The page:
Pure democracy is simply the rule of the majority. That may sound great and even practical—unless you are in the minority and the issues concern your well-being and perhaps even your life.
A popular adage, anonymous but often misattributed to Benjamin Franklin, says in one of its forms, “Democracy is two wolves and a lamb voting on what to have for lunch.” Majority rule is, in essence, the tyranny of the majority, wherein dissenters are oppressed. At its worst, it can devolve into mob rule, a fearful circumstance that can break down into anarchy and calls for authoritarian clampdown by a single leader.
American Founding Father John Adams said: “Remember, democracy never lasts long. It soon wastes, exhausts, and murders itself. There never was a democracy yet that did not commit suicide. It is in vain to say that democracy is less vain, less proud, less selfish, less ambitious, or less avaricious than aristocracy or monarchy. It is not true, in fact, and nowhere appears in history. Those passions are the same in all men, under all forms of simple government, and when unchecked, produce the same effects of fraud, violence, and cruelty” (letter to John Taylor, April 15, 1814).
With such thoughts in mind, America was founded as a republic. In a republic, representatives represent the interests of constituents in a voting assembly. When these representatives are chosen by the populace, the form of government is called a democratic republic, which is the case with the United States. Of course, some countries refer to themselves as democratic republics even if truly free elections are absent. Communist regimes are notorious for this.
Yet even a true democratic republic does not necessarily promote freedom. The forces of democracy are still at work in selecting representation. A takeoff on the humorous quote up front notes that in a republic, the flock gets to vote for which wolves vote on lunch. The question is, what do the majority support? Are they selfish, or do they care about others? This is why Adams earlier said: “Our Constitution was made only for a moral and religious people. It is wholly inadequate to the government of any other” (military address, Oct. 11, 1798). It is clear from other quotes that the religion he had in mind was Christianity. It certainly was not Islam, which he inveighed against severely elsewhere.
The religion of Islam has itself been an oppressive force in the Middle East. Yet ironically, it has been held in check by the totalitarian regimes of the recent past. The rise of democracy in this region where the common people are predominantly Muslim fundamentalists could spell increased imposition of sharia (Islamic law) domestically and a step up in jihad (struggle or holy war) abroad.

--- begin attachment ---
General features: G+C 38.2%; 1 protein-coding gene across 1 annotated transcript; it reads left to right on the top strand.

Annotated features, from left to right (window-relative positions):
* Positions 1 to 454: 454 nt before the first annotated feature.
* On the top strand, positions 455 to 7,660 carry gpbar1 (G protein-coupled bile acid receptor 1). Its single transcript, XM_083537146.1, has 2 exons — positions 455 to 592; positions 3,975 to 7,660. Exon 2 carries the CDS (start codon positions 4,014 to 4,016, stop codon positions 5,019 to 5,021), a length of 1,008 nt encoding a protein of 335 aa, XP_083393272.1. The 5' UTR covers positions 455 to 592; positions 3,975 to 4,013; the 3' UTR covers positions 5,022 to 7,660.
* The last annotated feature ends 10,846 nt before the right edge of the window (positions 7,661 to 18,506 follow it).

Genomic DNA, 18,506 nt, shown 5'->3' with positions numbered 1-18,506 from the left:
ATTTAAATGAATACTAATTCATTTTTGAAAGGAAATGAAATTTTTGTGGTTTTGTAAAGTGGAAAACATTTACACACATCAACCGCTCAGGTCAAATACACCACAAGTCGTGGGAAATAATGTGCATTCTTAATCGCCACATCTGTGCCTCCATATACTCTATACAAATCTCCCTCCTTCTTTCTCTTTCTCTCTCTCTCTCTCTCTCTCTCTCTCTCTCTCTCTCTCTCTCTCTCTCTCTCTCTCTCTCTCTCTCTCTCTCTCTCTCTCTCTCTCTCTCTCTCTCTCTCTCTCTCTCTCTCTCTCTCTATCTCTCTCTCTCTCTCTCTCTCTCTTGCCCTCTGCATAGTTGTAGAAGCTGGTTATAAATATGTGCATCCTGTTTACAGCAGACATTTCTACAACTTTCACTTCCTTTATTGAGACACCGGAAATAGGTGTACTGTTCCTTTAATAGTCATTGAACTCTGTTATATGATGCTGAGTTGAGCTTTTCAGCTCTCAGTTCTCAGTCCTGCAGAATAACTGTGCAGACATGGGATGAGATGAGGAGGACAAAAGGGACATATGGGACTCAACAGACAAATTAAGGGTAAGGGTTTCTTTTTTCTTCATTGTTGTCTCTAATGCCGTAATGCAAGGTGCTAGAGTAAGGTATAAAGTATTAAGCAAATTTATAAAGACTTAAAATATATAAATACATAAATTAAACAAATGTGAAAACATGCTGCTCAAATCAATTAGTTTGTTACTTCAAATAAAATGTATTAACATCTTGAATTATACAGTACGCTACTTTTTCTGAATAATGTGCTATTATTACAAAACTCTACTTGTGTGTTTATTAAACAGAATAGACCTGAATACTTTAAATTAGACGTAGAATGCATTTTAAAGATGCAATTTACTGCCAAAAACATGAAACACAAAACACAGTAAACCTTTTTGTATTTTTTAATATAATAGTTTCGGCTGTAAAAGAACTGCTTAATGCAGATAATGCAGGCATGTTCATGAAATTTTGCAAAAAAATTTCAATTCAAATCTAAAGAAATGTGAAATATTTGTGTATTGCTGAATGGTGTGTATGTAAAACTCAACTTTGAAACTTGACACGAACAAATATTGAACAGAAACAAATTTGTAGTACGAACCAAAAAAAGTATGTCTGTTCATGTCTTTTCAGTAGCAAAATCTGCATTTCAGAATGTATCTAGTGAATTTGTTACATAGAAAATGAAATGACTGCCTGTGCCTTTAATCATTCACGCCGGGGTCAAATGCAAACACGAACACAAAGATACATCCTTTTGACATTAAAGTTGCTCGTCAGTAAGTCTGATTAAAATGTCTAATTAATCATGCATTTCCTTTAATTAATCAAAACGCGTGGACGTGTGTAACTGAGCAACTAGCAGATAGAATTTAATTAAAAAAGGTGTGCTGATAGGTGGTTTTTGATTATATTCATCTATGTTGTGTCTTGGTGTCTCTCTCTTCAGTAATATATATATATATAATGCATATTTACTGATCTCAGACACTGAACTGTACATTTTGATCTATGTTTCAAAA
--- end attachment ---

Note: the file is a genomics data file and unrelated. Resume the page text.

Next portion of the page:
Consider the Palestinians. Free elections in Gaza handed the government over to Hamas, a terrorist organization devoted to wiping out the state of Israel. And that’s just the tip of the iceberg.
There is great concern about Egypt, the most populous nation in the Arab world, as well as many other Muslim nations. One source reports: “Much of the Egyptian population that in recent days has rebelled against the thirty-year regime of Hosni Mubarak says that it prefers democracy to any other form of government. At the same time, however, and in an overwhelming majority, they want those who commit adultery to be stoned, thieves to have their hands cut off, and those who abandon the Muslim religion to be put to death. This is the result of a survey conducted in Egypt and in six other majority Muslim countries by the Washington-based Pew Forum on Religion & Public Life, the world leader for research in this field” (Sandro Magister, “‘Democratic’ Egypt Sends Apostates to Their Death,” chiesa.expressonline.it, Feb. 3, 2011).
According to the survey, this is true of majorities in Egypt, Jordan, Pakistan and Nigeria. Only in Turkey and Lebanon were these minority positions. But fundamentalism has made headway in Turkey, while in Lebanon the terrorist organization Hezbollah has recently achieved a dominant position in the government.
The Pew survey further stated that 54 percent of Egyptians want to end their nation’s peace treaty with Israel (“Egyptians Back Sharia Law, End of Israel Treaty, Poll Shows,” Bloomberg, April 26, 2011). And “in a runoff between modernizers and fundamentalists, 59 percent of Egyptians say that they side with the fundamentalists, against 27 percent who root for the former. . . Returning to the death penalty for those who abandon Islam, called for by 84 percent of Egyptians, it must be pointed out that those who want it are men and women, old and young, educated and uneducated, without distinction. In Jordan, the level of support for sentencing apostates to death rises all the way to 86 percent” (Magister, emphasis added).
Here’s a clear case, then, where democracy does not equate to freedom.